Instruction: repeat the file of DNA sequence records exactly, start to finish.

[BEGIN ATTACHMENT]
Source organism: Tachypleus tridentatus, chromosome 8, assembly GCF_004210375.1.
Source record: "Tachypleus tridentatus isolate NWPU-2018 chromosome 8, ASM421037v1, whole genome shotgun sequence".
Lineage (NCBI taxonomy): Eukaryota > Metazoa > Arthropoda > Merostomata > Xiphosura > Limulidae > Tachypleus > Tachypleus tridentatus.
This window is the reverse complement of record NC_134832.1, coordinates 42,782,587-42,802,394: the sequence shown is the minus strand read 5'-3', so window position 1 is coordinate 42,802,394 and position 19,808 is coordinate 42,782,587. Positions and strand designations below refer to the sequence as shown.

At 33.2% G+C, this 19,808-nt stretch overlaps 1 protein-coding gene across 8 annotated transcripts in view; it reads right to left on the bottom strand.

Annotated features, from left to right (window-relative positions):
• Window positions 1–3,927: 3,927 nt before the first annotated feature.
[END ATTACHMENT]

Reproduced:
Source organism: Tachypleus tridentatus, chromosome 8, assembly GCF_004210375.1.
Source record: "Tachypleus tridentatus isolate NWPU-2018 chromosome 8, ASM421037v1, whole genome shotgun sequence".
Lineage (NCBI taxonomy): Eukaryota > Metazoa > Arthropoda > Merostomata > Xiphosura > Limulidae > Tachypleus > Tachypleus tridentatus.
This window is the reverse complement of record NC_134832.1, coordinates 42,782,587-42,802,394: the sequence shown is the minus strand read 5'-3', so window position 1 is coordinate 42,802,394 and position 19,808 is coordinate 42,782,587. Positions and strand designations below refer to the sequence as shown.

At 33.2% G+C, this 19,808-nt stretch overlaps 1 protein-coding gene across 8 annotated transcripts in view; it reads right to left on the bottom strand.

Annotated features, from left to right (window-relative positions):
• Window positions 1–3,927: 3,927 nt before the first annotated feature.